Kabaka Magazine, Co-founded by Romeo Oriogun and Chibuihe Achimba, Is Set to Amplify Queer Voices in African Literature | Read Issue #1

In late 2016, the Nigerian poets Romeo Oriogun and Chibuihe Achimba began discussing the possibility of creating a platform for queer writers. Both writers had no clout then, no precedent to model their idea on, and were driven only by years of receiving rejection emails from African magazine editors who repeatedly emphasized that they did not publish “poetry promoting homosexuality.” This was months after Praxis magazine published Oriogun’s poetry chapbook Burnt Men, th...
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Review | Ebenezer Obadare Takes On Jiving Pastors and Thieving Politicians in Pentecostal Republic | Ikhide Ikheloa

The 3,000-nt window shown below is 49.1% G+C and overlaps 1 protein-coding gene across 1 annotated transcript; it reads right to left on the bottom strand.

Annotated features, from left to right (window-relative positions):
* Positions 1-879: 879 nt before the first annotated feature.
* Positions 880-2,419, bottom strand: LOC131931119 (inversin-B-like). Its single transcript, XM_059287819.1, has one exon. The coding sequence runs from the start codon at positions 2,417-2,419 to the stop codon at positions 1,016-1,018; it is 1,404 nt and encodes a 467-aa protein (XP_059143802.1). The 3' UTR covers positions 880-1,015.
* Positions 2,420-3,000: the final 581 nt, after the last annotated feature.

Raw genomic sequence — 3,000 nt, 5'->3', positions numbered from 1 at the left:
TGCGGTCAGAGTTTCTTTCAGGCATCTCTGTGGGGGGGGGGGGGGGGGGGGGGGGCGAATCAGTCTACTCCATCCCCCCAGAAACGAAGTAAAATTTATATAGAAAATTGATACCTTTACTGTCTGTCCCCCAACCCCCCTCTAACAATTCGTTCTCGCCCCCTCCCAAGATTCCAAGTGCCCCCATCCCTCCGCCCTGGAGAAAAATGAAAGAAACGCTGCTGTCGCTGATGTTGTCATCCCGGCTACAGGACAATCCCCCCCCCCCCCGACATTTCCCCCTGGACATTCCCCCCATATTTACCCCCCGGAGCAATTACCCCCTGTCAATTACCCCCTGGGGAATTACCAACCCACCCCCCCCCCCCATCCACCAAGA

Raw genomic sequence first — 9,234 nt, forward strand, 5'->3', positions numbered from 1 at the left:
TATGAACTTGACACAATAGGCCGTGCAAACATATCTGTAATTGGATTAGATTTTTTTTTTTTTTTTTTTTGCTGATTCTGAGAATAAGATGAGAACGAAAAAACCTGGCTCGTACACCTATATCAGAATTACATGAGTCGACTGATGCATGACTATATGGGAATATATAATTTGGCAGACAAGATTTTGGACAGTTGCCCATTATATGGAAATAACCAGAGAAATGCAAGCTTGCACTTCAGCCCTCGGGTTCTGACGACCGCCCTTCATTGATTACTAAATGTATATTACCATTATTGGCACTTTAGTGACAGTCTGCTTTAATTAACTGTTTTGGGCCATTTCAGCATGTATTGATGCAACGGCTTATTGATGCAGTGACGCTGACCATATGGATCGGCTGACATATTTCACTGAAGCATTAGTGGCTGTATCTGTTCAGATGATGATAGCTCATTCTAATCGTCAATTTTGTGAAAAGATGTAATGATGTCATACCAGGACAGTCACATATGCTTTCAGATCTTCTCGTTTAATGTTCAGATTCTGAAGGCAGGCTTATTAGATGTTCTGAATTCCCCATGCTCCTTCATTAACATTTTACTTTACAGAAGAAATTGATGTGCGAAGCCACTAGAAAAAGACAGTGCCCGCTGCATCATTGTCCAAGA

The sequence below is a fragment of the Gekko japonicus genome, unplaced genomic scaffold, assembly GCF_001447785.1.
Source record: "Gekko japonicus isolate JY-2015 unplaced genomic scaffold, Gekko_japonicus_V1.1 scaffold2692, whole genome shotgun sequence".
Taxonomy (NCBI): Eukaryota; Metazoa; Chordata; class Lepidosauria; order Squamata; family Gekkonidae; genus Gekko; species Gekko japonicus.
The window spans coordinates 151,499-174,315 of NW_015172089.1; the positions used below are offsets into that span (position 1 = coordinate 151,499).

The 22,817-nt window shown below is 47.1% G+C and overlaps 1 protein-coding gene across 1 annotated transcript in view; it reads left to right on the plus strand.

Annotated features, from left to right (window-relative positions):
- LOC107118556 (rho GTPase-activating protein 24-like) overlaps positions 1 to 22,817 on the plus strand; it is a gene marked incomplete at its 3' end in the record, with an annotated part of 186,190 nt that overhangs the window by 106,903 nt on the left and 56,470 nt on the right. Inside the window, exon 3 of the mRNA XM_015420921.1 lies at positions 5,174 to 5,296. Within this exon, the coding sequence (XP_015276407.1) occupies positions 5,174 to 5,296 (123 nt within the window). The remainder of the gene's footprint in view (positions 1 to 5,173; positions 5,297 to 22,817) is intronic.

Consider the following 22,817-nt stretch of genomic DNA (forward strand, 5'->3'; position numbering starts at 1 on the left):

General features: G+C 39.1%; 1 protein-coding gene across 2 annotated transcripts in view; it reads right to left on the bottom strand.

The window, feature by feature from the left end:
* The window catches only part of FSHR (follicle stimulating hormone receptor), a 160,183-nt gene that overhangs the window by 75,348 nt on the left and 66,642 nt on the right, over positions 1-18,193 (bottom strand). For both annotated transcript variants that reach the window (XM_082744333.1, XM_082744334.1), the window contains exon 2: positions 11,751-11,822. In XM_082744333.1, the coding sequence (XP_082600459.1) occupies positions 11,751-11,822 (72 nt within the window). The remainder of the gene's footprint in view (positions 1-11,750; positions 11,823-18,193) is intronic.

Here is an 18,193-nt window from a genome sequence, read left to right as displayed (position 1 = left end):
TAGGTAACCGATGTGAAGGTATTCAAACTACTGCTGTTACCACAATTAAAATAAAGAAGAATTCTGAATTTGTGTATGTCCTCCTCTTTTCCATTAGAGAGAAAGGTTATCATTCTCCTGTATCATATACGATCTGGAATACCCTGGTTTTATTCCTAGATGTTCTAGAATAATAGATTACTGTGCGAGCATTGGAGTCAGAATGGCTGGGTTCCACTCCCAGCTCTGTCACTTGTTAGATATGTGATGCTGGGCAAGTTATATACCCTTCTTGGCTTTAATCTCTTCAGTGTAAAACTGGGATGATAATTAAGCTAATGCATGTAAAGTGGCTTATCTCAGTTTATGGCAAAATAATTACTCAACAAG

Often when one thinks of African writing, it is often about fiction. African fiction is widely celebrated globally, with the traffic enabled by highly publicized Western prizes, forums, workshops, residencies, etc. One can then be forgiven for thinking that all Africans write is fiction and the occasional poem. The truth is that there is an equally impressive body of work in nonfiction, social discourse and history. In defense of the average reader, much of that work is buried inside near-impe...
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